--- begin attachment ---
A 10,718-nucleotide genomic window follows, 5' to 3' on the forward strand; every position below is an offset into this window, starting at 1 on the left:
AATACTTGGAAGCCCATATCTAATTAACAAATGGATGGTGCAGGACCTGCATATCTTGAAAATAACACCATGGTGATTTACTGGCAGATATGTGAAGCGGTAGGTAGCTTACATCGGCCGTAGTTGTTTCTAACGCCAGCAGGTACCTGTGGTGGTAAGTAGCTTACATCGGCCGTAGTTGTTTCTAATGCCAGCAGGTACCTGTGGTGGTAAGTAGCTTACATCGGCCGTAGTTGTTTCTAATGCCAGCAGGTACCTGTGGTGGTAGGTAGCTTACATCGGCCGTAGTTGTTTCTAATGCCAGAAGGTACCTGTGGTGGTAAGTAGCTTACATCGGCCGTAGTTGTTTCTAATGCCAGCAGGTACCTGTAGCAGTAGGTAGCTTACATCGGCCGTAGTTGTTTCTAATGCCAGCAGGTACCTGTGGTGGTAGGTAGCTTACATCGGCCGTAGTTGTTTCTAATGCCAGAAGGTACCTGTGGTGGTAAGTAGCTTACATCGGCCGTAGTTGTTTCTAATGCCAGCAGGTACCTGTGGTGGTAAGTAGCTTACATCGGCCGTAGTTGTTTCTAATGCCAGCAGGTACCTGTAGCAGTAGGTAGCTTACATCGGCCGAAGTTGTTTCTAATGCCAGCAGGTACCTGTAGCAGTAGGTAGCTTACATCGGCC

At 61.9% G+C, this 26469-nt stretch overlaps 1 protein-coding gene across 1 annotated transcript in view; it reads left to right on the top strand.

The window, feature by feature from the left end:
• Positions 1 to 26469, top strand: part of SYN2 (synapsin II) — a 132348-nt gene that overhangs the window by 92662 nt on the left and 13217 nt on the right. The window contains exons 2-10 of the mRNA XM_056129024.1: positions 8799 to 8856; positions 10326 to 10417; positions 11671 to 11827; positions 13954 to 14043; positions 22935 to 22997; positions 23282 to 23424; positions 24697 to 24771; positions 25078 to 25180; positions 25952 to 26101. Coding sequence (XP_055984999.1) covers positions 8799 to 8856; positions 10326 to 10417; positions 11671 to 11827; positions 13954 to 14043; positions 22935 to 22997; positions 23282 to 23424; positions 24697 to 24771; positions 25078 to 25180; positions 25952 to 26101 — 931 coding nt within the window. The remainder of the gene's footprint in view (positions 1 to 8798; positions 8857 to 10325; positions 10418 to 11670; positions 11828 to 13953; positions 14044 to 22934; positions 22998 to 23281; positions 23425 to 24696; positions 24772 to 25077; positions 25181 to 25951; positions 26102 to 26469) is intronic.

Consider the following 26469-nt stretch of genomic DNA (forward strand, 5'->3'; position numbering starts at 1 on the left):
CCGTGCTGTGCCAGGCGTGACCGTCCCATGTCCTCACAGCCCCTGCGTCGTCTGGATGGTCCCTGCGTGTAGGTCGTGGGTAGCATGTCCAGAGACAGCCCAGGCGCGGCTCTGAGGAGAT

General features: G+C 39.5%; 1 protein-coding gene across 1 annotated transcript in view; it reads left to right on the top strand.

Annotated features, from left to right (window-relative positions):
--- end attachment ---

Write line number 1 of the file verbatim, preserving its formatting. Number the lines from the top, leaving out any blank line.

A 10,718-nucleotide genomic window follows, 5' to 3' on the forward strand; every position below is an offset into this window, starting at 1 on the left: